Date of Graduation


Document Type


Degree Name

Doctor of Philosophy in Cell & Molecular Biology (PhD)

Degree Level



Biological Sciences


Douglas D. Rhoads

Committee Member

Ralph Henry

Second Committee Member

David S. McNabb

Third Committee Member

Charles Rosenkrans


Broilers, CPQ gene, Metabolomics, Poultry, Proteomics, Pulmonary Hypertension Syndrome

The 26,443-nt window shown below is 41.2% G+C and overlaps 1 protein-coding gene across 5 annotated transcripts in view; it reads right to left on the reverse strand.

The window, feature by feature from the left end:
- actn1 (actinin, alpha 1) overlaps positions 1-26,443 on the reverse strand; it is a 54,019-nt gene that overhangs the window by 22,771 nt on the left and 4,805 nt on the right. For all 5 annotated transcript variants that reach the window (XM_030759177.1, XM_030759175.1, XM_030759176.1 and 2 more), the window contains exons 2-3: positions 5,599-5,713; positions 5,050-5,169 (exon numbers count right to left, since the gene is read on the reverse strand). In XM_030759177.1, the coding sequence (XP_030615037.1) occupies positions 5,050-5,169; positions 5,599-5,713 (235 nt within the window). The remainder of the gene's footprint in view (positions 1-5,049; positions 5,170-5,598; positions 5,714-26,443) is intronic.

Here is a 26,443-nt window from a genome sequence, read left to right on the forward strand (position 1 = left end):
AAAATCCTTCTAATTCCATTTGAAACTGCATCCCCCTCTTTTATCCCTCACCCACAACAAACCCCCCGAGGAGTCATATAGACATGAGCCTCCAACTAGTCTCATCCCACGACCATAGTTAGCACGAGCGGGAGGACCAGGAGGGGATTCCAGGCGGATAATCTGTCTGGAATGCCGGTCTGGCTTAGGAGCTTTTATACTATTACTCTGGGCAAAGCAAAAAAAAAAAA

The present dissertation contains a collection of studies that examine the genomic, proteomic, and metabolomic association to pulmonary hypertension or ascites phenotype in fast-growing broilers. Pulmonary hypertension is a multifactorial metabolic disease influenced by physiological, environmental, and nutritional factors. It is characterized by a number of structural changes including, thrombosis and adverse pulmonary vascular remodeling. Thus, the atrial pressure is increased, and the right ventricle becomes hypertrophied, resulting in heart failure and the death of the bird. Pulmonary hypertension or ascites is a global problem that has negatively impacted the economy. The increased mortality rate of broilers (25%) is estimated to cost $1 billion per year in economic losses. Even though molecular genetic techniques were used in the breeding and selection, they have significantly reduced the occurrence of ascites, but not fully eradicated it. Hence, the main objective of this dissertation was to: measure the expression of the CPQ gene in eight tissues (heart, liver, kidney, thigh, breast, spleen, lung, thymus) to investigate the possible effect of a specific genotype on the gene expression, develop a TaqMan assay for the 125 Kbp chromosomal deletion of CPQ gene to test the potential associations with ascites phenotype, and to identify noninvasive biomarkers for early ascites detection by examining the proteomic and metabolomic changes prior and post ascites development.